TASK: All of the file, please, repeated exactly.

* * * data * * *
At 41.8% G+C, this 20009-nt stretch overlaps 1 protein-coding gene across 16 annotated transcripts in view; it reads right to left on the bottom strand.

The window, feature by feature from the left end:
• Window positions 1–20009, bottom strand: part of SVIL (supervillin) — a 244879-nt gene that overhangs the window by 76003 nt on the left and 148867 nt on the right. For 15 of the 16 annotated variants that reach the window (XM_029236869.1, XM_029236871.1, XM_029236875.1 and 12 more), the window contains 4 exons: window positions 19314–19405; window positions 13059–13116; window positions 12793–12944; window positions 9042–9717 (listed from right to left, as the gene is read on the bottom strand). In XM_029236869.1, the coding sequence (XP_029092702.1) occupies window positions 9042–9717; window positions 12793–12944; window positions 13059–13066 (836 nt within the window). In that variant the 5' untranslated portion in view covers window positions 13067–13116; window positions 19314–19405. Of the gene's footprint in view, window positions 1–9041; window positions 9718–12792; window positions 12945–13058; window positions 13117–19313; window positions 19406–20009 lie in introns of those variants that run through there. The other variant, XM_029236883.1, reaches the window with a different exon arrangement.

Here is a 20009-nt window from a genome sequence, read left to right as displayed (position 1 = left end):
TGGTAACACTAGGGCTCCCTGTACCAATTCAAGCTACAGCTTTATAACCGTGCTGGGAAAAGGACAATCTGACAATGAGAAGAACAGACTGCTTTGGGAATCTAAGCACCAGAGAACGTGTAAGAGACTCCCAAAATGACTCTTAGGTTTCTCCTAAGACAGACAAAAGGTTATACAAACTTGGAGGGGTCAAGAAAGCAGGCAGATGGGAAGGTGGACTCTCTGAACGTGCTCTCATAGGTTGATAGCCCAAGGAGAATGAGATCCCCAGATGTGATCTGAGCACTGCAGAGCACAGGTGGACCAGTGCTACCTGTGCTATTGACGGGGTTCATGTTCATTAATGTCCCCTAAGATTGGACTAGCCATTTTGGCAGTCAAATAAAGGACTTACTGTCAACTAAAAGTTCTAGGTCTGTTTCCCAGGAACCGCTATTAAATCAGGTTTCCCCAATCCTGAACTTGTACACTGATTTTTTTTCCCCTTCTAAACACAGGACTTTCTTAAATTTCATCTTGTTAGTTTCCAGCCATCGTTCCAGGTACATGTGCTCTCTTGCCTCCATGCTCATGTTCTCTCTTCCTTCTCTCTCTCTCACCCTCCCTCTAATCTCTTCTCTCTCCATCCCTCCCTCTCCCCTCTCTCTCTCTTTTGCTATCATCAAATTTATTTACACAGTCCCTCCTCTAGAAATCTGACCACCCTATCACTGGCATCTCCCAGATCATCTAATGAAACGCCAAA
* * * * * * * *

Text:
At 41.8% G+C, this 20009-nt stretch overlaps 1 protein-coding gene across 16 annotated transcripts in view; it reads right to left on the bottom strand.

The window, feature by feature from the left end:
• Window positions 1–20009, bottom strand: part of SVIL (supervillin) — a 244879-nt gene that overhangs the window by 76003 nt on the left and 148867 nt on the right. For 15 of the 16 annotated variants that reach the window (XM_029236869.1, XM_029236871.1, XM_029236875.1 and 12 more), the window contains 4 exons: window positions 19314–19405; window positions 13059–13116; window positions 12793–12944; window positions 9042–9717 (listed from right to left, as the gene is read on the bottom strand). In XM_029236869.1, the coding sequence (XP_029092702.1) occupies window positions 9042–9717; window positions 12793–12944; window positions 13059–13066 (836 nt within the window). In that variant the 5' untranslated portion in view covers window positions 13067–13116; window positions 19314–19405. Of the gene's footprint in view, window positions 1–9041; window positions 9718–12792; window positions 12945–13058; window positions 13117–19313; window positions 19406–20009 lie in introns of those variants that run through there. The other variant, XM_029236883.1, reaches the window with a different exon arrangement.

Here is a 20009-nt window from a genome sequence, read left to right as displayed (position 1 = left end):
TGGTAACACTAGGGCTCCCTGTACCAATTCAAGCTACAGCTTTATAACCGTGCTGGGAAAAGGACAATCTGACAATGAGAAGAACAGACTGCTTTGGGAATCTAAGCACCAGAGAACGTGTAAGAGACTCCCAAAATGACTCTTAGGTTTCTCCTAAGACAGACAAAAGGTTATACAAACTTGGAGGGGTCAAGAAAGCAGGCAGATGGGAAGGTGGACTCTCTGAACGTGCTCTCATAGGTTGATAGCCCAAGGAGAATGAGATCCCCAGATGTGATCTGAGCACTGCAGAGCACAGGTGGACCAGTGCTACCTGTGCTATTGACGGGGTTCATGTTCATTAATGTCCCCTAAGATTGGACTAGCCATTTTGGCAGTCAAATAAAGGACTTACTGTCAACTAAAAGTTCTAGGTCTGTTTCCCAGGAACCGCTATTAAATCAGGTTTCCCCAATCCTGAACTTGTACACTGATTTTTTTTCCCCTTCTAAACACAGGACTTTCTTAAATTTCATCTTGTTAGTTTCCAGCCATCGTTCCAGGTACATGTGCTCTCTTGCCTCCATGCTCATGTTCTCTCTTCCTTCTCTCTCTCTCACCCTCCCTCTAATCTCTTCTCTCTCCATCCCTCCCTCTCCCCTCTCTCTCTCTTTTGCTATCATCAAATTTATTTACACAGTCCCTCCTCTAGAAATCTGACCACCCTATCACTGGCATCTCCCAGATCATCTAATGAAACGCCAAA